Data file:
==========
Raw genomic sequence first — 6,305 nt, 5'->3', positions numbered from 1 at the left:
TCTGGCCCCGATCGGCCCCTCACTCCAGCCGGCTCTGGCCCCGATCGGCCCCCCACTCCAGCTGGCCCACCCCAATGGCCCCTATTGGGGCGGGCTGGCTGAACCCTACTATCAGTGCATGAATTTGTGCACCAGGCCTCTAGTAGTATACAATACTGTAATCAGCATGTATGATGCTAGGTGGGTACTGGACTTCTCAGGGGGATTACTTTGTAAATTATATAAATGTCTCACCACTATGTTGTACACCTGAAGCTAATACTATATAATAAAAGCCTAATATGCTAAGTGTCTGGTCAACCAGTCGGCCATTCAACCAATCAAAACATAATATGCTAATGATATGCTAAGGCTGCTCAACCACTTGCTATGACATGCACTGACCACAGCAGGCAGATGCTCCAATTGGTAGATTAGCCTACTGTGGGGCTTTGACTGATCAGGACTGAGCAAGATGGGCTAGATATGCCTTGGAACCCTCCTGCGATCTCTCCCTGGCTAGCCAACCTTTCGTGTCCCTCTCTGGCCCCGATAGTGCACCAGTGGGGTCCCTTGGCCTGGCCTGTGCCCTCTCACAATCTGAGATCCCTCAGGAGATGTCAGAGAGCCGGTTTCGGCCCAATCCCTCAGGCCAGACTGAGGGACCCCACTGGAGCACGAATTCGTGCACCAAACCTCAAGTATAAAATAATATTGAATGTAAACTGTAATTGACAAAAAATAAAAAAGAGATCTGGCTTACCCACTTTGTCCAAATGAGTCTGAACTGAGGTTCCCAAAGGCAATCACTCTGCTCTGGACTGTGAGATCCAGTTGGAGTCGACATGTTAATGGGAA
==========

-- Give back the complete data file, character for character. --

Raw genomic sequence first — 6,305 nt, 5'->3', positions numbered from 1 at the left:
TCTGGCCCCGATCGGCCCCTCACTCCAGCCGGCTCTGGCCCCGATCGGCCCCCCACTCCAGCTGGCCCACCCCAATGGCCCCTATTGGGGCGGGCTGGCTGAACCCTACTATCAGTGCATGAATTTGTGCACCAGGCCTCTAGTAGTATACAATACTGTAATCAGCATGTATGATGCTAGGTGGGTACTGGACTTCTCAGGGGGATTACTTTGTAAATTATATAAATGTCTCACCACTATGTTGTACACCTGAAGCTAATACTATATAATAAAAGCCTAATATGCTAAGTGTCTGGTCAACCAGTCGGCCATTCAACCAATCAAAACATAATATGCTAATGATATGCTAAGGCTGCTCAACCACTTGCTATGACATGCACTGACCACAGCAGGCAGATGCTCCAATTGGTAGATTAGCCTACTGTGGGGCTTTGACTGATCAGGACTGAGCAAGATGGGCTAGATATGCCTTGGAACCCTCCTGCGATCTCTCCCTGGCTAGCCAACCTTTCGTGTCCCTCTCTGGCCCCGATAGTGCACCAGTGGGGTCCCTTGGCCTGGCCTGTGCCCTCTCACAATCTGAGATCCCTCAGGAGATGTCAGAGAGCCGGTTTCGGCCCAATCCCTCAGGCCAGACTGAGGGACCCCACTGGAGCACGAATTCGTGCACCAAACCTCAAGTATAAAATAATATTGAATGTAAACTGTAATTGACAAAAAATAAAAAAGAGATCTGGCTTACCCACTTTGTCCAAATGAGTCTGAACTGAGGTTCCCAAAGGCAATCACTCTGCTCTGGACTGTGAGATCCAGTTGGAGTCGACATGTTAATGGGAA